Two of the most prominent Jesuits at the imperial court in China came from Italy: Macerata native Matteo Ricci (d.1610), founding father of the China mission in the late Ming, and Milanese Giuseppe Castiglione (1688-1766), court artist at the height of Qing power in the mid eighteenth century. Following the policies Ricci laid down, Jesuits in China sought the emperor’s favor to serve the greater glory of God, but they are remembered today at least as much for their secular service as for their religious success. This talk focuses on Castiglione’s work for the Qianlong Emperor, bridging Chinese and Western artistic techniques to spearhead the production of a visual record that supported Qing imperial ambitions.
Provost and Affiliated Professor of History, NYU Shanghai; Julius Silver Professor of History, NYU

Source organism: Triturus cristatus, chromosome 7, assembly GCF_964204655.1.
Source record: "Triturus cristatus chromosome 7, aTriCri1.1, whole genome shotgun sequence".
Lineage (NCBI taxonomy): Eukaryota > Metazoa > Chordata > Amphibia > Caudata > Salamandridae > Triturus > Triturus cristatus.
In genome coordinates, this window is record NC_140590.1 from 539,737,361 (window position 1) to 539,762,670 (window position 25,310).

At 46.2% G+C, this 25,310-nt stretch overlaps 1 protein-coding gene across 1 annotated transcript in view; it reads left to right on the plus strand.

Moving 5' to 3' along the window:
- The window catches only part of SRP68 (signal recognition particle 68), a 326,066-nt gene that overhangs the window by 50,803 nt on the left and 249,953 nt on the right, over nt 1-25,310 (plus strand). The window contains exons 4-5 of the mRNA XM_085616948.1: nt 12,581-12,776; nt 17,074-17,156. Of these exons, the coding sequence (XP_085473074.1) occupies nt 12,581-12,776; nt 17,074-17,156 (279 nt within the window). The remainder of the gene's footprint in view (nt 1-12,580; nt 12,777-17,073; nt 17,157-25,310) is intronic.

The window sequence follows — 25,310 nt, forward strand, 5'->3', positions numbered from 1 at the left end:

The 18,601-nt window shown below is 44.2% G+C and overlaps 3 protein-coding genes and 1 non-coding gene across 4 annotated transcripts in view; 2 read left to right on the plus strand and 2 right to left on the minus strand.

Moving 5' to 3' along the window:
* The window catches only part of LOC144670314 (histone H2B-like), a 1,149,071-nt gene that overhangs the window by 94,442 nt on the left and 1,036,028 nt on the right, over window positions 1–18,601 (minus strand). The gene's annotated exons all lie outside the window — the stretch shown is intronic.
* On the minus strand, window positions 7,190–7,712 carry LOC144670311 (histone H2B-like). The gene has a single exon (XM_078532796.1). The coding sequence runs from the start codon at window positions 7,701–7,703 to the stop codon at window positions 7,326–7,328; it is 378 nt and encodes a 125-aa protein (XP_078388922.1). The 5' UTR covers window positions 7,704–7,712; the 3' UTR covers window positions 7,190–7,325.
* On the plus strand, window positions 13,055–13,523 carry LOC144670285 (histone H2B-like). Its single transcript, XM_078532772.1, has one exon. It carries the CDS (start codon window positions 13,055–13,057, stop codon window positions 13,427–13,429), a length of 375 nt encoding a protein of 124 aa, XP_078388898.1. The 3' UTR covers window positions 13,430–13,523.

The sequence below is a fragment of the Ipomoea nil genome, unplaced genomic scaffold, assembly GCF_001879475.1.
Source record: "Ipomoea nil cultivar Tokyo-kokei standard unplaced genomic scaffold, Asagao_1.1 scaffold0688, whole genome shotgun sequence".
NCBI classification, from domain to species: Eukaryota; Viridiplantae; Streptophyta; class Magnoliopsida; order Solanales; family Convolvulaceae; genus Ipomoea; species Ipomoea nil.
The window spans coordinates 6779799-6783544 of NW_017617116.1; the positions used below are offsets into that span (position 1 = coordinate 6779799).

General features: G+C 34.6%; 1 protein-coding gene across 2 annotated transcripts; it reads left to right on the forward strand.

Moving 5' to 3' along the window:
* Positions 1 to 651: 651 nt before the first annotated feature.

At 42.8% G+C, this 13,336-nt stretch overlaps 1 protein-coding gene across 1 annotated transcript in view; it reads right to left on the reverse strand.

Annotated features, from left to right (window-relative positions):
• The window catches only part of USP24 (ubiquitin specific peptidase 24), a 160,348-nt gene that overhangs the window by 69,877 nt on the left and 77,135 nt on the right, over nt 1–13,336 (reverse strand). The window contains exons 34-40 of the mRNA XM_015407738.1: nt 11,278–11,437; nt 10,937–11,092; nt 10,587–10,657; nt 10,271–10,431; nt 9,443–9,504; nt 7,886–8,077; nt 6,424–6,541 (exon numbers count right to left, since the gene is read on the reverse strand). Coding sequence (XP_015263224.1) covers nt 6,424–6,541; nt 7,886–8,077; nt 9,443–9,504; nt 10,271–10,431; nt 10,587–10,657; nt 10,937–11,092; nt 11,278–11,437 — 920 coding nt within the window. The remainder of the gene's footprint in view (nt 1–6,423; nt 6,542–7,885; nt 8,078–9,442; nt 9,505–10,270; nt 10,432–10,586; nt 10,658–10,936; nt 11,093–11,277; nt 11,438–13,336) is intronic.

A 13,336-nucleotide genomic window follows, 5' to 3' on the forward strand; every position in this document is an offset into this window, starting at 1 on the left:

Joanna Waley-Cohen is Provost for NYU Shanghai and Julius Silver Professor of History at NYU. She taught the history of China, particularly its interactions with Europe, at NYU from 1992 to 2012, since when she has continued to teach at NYU Shanghai. As Provost, she serves as NYU Shanghai’s chief academic officer, setting the university’s academic strategy and priorities, and overseeing academic appointments, research, and faculty affairs. Her research interests include early modern Chinese history; China and the West; Chinese law, and Chinese imperial culture, especially in the 18th century. Her publications include The Culture of War in China: Empire and the Military under the Qing (2006); The Sextants of Beijing: Global Currents in Chinese History (1999); and Exile in Mid-Qing China: Banishment to Xinjiang, 1758-1820 (1991). Her current scholarly projects include a revised history of imperialism in China, a study of the history of extradition in global context, and a history of culinary culture in early modern China.